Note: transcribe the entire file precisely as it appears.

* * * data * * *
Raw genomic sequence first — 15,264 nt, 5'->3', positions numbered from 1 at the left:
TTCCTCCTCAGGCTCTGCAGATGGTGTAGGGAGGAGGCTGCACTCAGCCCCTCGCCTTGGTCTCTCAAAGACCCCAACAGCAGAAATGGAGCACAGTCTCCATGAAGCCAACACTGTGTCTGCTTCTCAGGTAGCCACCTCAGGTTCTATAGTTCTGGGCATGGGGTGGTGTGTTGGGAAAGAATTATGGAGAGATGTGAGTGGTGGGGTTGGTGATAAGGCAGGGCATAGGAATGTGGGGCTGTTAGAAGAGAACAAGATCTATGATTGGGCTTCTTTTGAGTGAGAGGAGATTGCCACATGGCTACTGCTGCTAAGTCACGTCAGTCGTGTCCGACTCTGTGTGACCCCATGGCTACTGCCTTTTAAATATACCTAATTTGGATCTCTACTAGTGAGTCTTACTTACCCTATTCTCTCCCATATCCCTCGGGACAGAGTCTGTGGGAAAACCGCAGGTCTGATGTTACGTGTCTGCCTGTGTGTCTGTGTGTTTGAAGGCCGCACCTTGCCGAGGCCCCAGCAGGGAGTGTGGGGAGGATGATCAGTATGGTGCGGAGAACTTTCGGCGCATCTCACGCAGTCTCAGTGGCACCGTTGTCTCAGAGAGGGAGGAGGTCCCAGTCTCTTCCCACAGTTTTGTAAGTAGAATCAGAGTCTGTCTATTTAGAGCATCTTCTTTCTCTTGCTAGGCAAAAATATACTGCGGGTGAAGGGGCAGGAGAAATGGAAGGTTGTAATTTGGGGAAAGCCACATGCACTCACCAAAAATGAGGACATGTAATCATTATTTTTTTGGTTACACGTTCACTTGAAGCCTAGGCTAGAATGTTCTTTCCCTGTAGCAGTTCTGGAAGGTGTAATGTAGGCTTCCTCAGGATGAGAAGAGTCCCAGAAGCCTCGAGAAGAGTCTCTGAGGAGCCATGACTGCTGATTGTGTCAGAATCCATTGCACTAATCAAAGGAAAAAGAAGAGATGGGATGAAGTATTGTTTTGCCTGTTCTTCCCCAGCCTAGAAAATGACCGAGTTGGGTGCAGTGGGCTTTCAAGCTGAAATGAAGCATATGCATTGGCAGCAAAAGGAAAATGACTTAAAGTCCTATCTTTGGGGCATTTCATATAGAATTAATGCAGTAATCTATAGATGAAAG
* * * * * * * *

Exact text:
Raw genomic sequence first — 15,264 nt, 5'->3', positions numbered from 1 at the left:
TTCCTCCTCAGGCTCTGCAGATGGTGTAGGGAGGAGGCTGCACTCAGCCCCTCGCCTTGGTCTCTCAAAGACCCCAACAGCAGAAATGGAGCACAGTCTCCATGAAGCCAACACTGTGTCTGCTTCTCAGGTAGCCACCTCAGGTTCTATAGTTCTGGGCATGGGGTGGTGTGTTGGGAAAGAATTATGGAGAGATGTGAGTGGTGGGGTTGGTGATAAGGCAGGGCATAGGAATGTGGGGCTGTTAGAAGAGAACAAGATCTATGATTGGGCTTCTTTTGAGTGAGAGGAGATTGCCACATGGCTACTGCTGCTAAGTCACGTCAGTCGTGTCCGACTCTGTGTGACCCCATGGCTACTGCCTTTTAAATATACCTAATTTGGATCTCTACTAGTGAGTCTTACTTACCCTATTCTCTCCCATATCCCTCGGGACAGAGTCTGTGGGAAAACCGCAGGTCTGATGTTACGTGTCTGCCTGTGTGTCTGTGTGTTTGAAGGCCGCACCTTGCCGAGGCCCCAGCAGGGAGTGTGGGGAGGATGATCAGTATGGTGCGGAGAACTTTCGGCGCATCTCACGCAGTCTCAGTGGCACCGTTGTCTCAGAGAGGGAGGAGGTCCCAGTCTCTTCCCACAGTTTTGTAAGTAGAATCAGAGTCTGTCTATTTAGAGCATCTTCTTTCTCTTGCTAGGCAAAAATATACTGCGGGTGAAGGGGCAGGAGAAATGGAAGGTTGTAATTTGGGGAAAGCCACATGCACTCACCAAAAATGAGGACATGTAATCATTATTTTTTTGGTTACACGTTCACTTGAAGCCTAGGCTAGAATGTTCTTTCCCTGTAGCAGTTCTGGAAGGTGTAATGTAGGCTTCCTCAGGATGAGAAGAGTCCCAGAAGCCTCGAGAAGAGTCTCTGAGGAGCCATGACTGCTGATTGTGTCAGAATCCATTGCACTAATCAAAGGAAAAAGAAGAGATGGGATGAAGTATTGTTTTGCCTGTTCTTCCCCAGCCTAGAAAATGACCGAGTTGGGTGCAGTGGGCTTTCAAGCTGAAATGAAGCATATGCATTGGCAGCAAAAGGAAAATGACTTAAAGTCCTATCTTTGGGGCATTTCATATAGAATTAATGCAGTAATCTATAGATGAAAG